Trend lines are an important instrument to make sense of market movements and predict the future direction of a price.
A trend consists of three points:
In a bullish trend, every new top creates a new point 2; the following bottom a new point 3. In a downtrend the roles are reversed. New bottoms create new point 2s, and new tops create point 3s. An uptrend could look something like this:
Now, imagine being a trader somewhere in the middle of this trend. As you can see, the price does not move in a straight line, and it does not even have a constant momentum. Even if you know the market is an uptrend right now, it is hard to make a prediction based on this knowledge.
Which direction will the market move in right now? How far will it move? Candlesticks can help you to answer these questions, but they are far more effective when you combine them with other instruments to predict the direction the price will move in. One of these instruments is trend lines.
Two of the most important questions any trader has about a trend are: “Where does the reversal end?”, and: “How long will the movement to point 2 keep going?” At first sight, these questions are hard to answer and even harder to predict.
To make things easier, let’s think about how the price of an asset is created. The only factor determining the price of an asset is the relationship of supply and demand – this is important to understand. If demand is higher than supply, prices will rise. If demand is lower than supply, prices will fall.
In an uptrend, demand exceeds supply. Still, after the price has moved up for a while, everybody willing to buy has bought into the asset. Even if there are the best reasons to buy this asset, everybody else is simply not interest in buying. Maybe they don’t know these good reasons, maybe they are already invested in a different asset, or maybe they don’t have any money. Whatever the reasons may be, at this moment supply will exceed demand and prices will start to fall again.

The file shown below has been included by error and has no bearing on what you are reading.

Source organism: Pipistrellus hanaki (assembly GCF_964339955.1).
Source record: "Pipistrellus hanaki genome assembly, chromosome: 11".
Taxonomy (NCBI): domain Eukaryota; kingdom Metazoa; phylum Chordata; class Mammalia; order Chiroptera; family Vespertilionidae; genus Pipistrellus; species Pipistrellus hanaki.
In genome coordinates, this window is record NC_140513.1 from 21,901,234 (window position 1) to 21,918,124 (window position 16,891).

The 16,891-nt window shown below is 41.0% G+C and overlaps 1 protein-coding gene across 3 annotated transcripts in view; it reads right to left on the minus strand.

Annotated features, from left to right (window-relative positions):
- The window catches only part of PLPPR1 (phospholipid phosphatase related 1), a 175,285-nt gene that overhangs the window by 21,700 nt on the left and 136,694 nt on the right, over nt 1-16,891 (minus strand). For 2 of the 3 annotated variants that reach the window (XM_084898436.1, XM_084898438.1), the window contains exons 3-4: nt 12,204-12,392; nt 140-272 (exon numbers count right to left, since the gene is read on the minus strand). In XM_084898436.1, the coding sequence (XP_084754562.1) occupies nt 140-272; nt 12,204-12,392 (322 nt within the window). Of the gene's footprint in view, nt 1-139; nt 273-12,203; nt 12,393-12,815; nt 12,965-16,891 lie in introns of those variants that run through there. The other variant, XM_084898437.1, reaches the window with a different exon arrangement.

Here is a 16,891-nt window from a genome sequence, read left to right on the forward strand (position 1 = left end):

After a while, the falling prices will make the asset more attractive to investors again. Some of the traders that couldn’t buy before will have sold their other investments and are now ready to buy this asset. Others might simply get their monthly paycheck and are now looking to invest it. All of these events make demand rise again. After it exceeds supply, prices will turn around, start to rise again and continue the trend.
For a trader, it is important to understand that these events happen periodically. Although you will never know the exact reason for these periods, you can understand them when you look at a price chart. When you draw a line connecting all the point 2s in a chart you can find the trend line the current trend is following. This line significantly helps you understand what the market is currently doing, and what it will do in the near future.
Is the price approaching a trend line, you know it will likely turn around soon. This knowledge helps you to make successful trades and avoid bad ones. Similarly, if the trend is far from a trend line, you know that the correction still has some room left, and can invest in this prediction.
As you can see in the picture above, a trend has more than one trend line. It has a main trend line, in this picture the long red line, but regularly leaves this line to create steeper sub-trends, as indicated by the shorter red line. These sub-trends, again, have their own sub trends, in this picture the white trends.
Eventually, each sub-trend will end. Then the price will move back to the trend line of the next superior trend, either with another sub-trend in the opposite direction, or with a period of sideways movement. To recognize such periods, there are a number of large candlestick formations that can help you.